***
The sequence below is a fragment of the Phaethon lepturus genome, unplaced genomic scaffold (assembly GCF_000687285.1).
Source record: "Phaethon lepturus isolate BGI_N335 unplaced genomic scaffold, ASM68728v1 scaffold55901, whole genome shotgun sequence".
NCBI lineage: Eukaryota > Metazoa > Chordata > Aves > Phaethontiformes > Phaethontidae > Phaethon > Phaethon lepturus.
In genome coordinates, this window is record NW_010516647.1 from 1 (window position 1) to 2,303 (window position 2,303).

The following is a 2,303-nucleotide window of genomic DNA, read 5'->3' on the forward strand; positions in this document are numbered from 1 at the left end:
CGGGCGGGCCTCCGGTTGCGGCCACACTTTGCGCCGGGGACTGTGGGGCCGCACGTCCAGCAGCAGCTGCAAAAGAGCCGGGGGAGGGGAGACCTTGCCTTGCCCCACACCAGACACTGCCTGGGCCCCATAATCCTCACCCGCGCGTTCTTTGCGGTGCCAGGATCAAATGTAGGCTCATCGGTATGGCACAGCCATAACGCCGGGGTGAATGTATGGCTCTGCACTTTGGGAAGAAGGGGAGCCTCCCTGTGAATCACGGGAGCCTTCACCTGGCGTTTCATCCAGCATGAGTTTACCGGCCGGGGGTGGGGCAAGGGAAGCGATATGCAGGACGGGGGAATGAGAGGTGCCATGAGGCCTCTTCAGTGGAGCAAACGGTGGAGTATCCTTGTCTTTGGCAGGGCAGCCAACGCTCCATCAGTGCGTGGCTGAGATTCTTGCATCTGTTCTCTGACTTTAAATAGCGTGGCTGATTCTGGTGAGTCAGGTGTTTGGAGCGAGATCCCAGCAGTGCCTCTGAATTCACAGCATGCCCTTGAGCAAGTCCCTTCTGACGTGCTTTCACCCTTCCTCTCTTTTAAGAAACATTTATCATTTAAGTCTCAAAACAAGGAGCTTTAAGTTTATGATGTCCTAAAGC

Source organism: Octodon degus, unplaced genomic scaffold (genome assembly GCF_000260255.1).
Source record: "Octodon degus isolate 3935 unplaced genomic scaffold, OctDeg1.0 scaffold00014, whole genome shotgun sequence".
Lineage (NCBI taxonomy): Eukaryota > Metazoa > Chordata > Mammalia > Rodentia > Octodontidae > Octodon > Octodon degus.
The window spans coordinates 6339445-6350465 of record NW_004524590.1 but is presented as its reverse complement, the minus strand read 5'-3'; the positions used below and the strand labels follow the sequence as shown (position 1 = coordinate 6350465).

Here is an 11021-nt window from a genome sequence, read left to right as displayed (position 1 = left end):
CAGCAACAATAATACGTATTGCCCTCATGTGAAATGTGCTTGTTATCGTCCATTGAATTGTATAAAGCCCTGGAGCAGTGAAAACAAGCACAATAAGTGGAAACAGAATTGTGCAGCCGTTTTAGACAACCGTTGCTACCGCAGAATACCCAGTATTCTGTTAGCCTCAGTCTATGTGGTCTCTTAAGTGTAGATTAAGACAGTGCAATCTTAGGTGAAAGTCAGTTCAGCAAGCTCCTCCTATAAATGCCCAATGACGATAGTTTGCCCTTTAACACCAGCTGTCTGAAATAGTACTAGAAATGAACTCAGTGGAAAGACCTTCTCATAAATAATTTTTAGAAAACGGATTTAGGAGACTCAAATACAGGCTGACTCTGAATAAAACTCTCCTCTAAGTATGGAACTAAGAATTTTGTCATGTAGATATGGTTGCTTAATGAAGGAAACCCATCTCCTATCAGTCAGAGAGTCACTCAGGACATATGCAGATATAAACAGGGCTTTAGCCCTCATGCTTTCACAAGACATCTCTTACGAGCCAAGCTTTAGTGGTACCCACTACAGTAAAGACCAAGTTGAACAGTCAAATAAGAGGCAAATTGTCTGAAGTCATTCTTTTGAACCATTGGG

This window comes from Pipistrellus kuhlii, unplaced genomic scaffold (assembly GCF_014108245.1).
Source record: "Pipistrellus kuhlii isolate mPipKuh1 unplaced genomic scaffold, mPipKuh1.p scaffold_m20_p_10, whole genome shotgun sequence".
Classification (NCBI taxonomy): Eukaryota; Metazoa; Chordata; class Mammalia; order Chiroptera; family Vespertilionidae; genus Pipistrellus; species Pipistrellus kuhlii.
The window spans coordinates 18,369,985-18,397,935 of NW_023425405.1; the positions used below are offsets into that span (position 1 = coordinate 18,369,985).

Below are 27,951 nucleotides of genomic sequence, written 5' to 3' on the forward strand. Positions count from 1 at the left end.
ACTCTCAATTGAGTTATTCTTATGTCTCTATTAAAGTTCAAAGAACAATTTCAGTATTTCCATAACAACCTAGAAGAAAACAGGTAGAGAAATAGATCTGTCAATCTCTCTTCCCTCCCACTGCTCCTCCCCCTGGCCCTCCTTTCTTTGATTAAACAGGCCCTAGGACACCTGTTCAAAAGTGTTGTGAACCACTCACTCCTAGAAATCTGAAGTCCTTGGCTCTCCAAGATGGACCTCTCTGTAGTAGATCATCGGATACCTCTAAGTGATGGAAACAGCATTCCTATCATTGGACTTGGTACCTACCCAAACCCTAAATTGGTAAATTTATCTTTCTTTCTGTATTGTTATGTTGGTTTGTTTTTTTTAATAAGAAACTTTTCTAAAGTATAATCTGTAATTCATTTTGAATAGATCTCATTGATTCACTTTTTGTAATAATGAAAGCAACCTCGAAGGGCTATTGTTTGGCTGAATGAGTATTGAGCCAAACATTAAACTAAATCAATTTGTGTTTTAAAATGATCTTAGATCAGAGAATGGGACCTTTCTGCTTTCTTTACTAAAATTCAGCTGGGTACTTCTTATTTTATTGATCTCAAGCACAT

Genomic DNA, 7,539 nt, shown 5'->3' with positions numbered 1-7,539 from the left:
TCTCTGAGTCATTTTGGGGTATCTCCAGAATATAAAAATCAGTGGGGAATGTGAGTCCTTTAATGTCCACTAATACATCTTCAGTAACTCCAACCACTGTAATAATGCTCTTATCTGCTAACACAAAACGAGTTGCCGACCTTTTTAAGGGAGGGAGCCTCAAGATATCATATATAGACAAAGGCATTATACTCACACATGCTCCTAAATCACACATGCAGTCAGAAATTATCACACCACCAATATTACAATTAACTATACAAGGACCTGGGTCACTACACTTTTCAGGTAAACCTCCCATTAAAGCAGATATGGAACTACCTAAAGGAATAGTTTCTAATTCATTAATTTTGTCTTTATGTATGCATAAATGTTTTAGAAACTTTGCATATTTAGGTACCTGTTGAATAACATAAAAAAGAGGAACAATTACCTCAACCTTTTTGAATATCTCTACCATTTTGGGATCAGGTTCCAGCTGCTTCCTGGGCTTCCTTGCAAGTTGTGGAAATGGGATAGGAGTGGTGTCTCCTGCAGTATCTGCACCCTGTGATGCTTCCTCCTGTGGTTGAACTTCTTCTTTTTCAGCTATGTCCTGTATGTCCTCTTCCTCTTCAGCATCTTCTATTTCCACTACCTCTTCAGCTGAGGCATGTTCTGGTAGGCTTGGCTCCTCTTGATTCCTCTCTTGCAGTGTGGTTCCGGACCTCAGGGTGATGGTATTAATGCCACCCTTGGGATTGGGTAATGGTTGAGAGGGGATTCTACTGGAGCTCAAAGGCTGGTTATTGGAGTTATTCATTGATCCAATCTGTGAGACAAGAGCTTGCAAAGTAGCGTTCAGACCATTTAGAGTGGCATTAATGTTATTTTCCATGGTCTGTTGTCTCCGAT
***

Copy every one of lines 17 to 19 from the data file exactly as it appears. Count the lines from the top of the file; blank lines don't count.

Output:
Below are 27,951 nucleotides of genomic sequence, written 5' to 3' on the forward strand. Positions count from 1 at the left end.
ACTCTCAATTGAGTTATTCTTATGTCTCTATTAAAGTTCAAAGAACAATTTCAGTATTTCCATAACAACCTAGAAGAAAACAGGTAGAGAAATAGATCTGTCAATCTCTCTTCCCTCCCACTGCTCCTCCCCCTGGCCCTCCTTTCTTTGATTAAACAGGCCCTAGGACACCTGTTCAAAAGTGTTGTGAACCACTCACTCCTAGAAATCTGAAGTCCTTGGCTCTCCAAGATGGACCTCTCTGTAGTAGATCATCGGATACCTCTAAGTGATGGAAACAGCATTCCTATCATTGGACTTGGTACCTACCCAAACCCTAAATTGGTAAATTTATCTTTCTTTCTGTATTGTTATGTTGGTTTGTTTTTTTTAATAAGAAACTTTTCTAAAGTATAATCTGTAATTCATTTTGAATAGATCTCATTGATTCACTTTTTGTAATAATGAAAGCAACCTCGAAGGGCTATTGTTTGGCTGAATGAGTATTGAGCCAAACATTAAACTAAATCAATTTGTGTTTTAAAATGATCTTAGATCAGAGAATGGGACCTTTCTGCTTTCTTTACTAAAATTCAGCTGGGTACTTCTTATTTTATTGATCTCAAGCACAT

Genomic DNA, 7,539 nt, shown 5'->3' with positions numbered 1-7,539 from the left: